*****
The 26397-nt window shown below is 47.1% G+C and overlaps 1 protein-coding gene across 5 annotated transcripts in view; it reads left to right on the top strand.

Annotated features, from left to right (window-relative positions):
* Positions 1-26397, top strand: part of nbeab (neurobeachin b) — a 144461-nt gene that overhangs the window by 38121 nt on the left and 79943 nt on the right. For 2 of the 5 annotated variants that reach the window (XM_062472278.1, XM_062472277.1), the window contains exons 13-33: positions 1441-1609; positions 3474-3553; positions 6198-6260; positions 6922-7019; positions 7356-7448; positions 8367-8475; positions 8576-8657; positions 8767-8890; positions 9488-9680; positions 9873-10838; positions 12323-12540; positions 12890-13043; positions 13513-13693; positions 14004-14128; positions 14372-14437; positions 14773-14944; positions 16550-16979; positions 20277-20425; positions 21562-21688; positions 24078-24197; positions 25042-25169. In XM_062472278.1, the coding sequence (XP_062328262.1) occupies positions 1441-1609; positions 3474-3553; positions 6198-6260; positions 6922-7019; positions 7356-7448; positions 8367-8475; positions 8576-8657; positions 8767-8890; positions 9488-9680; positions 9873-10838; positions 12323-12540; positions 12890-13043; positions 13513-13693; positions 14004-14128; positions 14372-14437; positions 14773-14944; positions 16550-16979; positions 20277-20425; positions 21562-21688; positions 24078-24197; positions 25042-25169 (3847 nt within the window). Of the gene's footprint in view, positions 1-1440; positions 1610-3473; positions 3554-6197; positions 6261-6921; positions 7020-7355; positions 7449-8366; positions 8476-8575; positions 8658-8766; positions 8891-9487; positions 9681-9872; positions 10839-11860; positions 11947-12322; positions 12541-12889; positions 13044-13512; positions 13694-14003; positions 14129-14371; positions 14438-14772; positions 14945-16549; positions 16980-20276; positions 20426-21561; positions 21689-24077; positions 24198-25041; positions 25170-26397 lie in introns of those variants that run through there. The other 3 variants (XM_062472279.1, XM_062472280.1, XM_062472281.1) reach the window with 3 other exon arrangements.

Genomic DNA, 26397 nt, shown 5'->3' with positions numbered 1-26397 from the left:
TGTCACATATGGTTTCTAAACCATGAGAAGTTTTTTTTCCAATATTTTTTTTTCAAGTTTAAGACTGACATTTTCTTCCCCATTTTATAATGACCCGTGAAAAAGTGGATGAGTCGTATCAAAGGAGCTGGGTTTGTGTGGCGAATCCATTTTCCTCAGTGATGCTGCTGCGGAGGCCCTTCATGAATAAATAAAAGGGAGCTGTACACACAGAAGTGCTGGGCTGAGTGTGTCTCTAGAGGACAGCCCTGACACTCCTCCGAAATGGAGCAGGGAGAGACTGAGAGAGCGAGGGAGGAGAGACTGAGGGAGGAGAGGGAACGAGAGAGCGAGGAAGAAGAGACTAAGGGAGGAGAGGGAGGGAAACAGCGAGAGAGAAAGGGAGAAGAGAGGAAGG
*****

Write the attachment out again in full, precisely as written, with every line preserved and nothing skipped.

The 26397-nt window shown below is 47.1% G+C and overlaps 1 protein-coding gene across 5 annotated transcripts in view; it reads left to right on the top strand.

Annotated features, from left to right (window-relative positions):
* Positions 1-26397, top strand: part of nbeab (neurobeachin b) — a 144461-nt gene that overhangs the window by 38121 nt on the left and 79943 nt on the right. For 2 of the 5 annotated variants that reach the window (XM_062472278.1, XM_062472277.1), the window contains exons 13-33: positions 1441-1609; positions 3474-3553; positions 6198-6260; positions 6922-7019; positions 7356-7448; positions 8367-8475; positions 8576-8657; positions 8767-8890; positions 9488-9680; positions 9873-10838; positions 12323-12540; positions 12890-13043; positions 13513-13693; positions 14004-14128; positions 14372-14437; positions 14773-14944; positions 16550-16979; positions 20277-20425; positions 21562-21688; positions 24078-24197; positions 25042-25169. In XM_062472278.1, the coding sequence (XP_062328262.1) occupies positions 1441-1609; positions 3474-3553; positions 6198-6260; positions 6922-7019; positions 7356-7448; positions 8367-8475; positions 8576-8657; positions 8767-8890; positions 9488-9680; positions 9873-10838; positions 12323-12540; positions 12890-13043; positions 13513-13693; positions 14004-14128; positions 14372-14437; positions 14773-14944; positions 16550-16979; positions 20277-20425; positions 21562-21688; positions 24078-24197; positions 25042-25169 (3847 nt within the window). Of the gene's footprint in view, positions 1-1440; positions 1610-3473; positions 3554-6197; positions 6261-6921; positions 7020-7355; positions 7449-8366; positions 8476-8575; positions 8658-8766; positions 8891-9487; positions 9681-9872; positions 10839-11860; positions 11947-12322; positions 12541-12889; positions 13044-13512; positions 13694-14003; positions 14129-14371; positions 14438-14772; positions 14945-16549; positions 16980-20276; positions 20426-21561; positions 21689-24077; positions 24198-25041; positions 25170-26397 lie in introns of those variants that run through there. The other 3 variants (XM_062472279.1, XM_062472280.1, XM_062472281.1) reach the window with 3 other exon arrangements.

Genomic DNA, 26397 nt, shown 5'->3' with positions numbered 1-26397 from the left:
TGTCACATATGGTTTCTAAACCATGAGAAGTTTTTTTTCCAATATTTTTTTTTCAAGTTTAAGACTGACATTTTCTTCCCCATTTTATAATGACCCGTGAAAAAGTGGATGAGTCGTATCAAAGGAGCTGGGTTTGTGTGGCGAATCCATTTTCCTCAGTGATGCTGCTGCGGAGGCCCTTCATGAATAAATAAAAGGGAGCTGTACACACAGAAGTGCTGGGCTGAGTGTGTCTCTAGAGGACAGCCCTGACACTCCTCCGAAATGGAGCAGGGAGAGACTGAGAGAGCGAGGGAGGAGAGACTGAGGGAGGAGAGGGAACGAGAGAGCGAGGAAGAAGAGACTAAGGGAGGAGAGGGAGGGAAACAGCGAGAGAGAAAGGGAGAAGAGAGGAAGG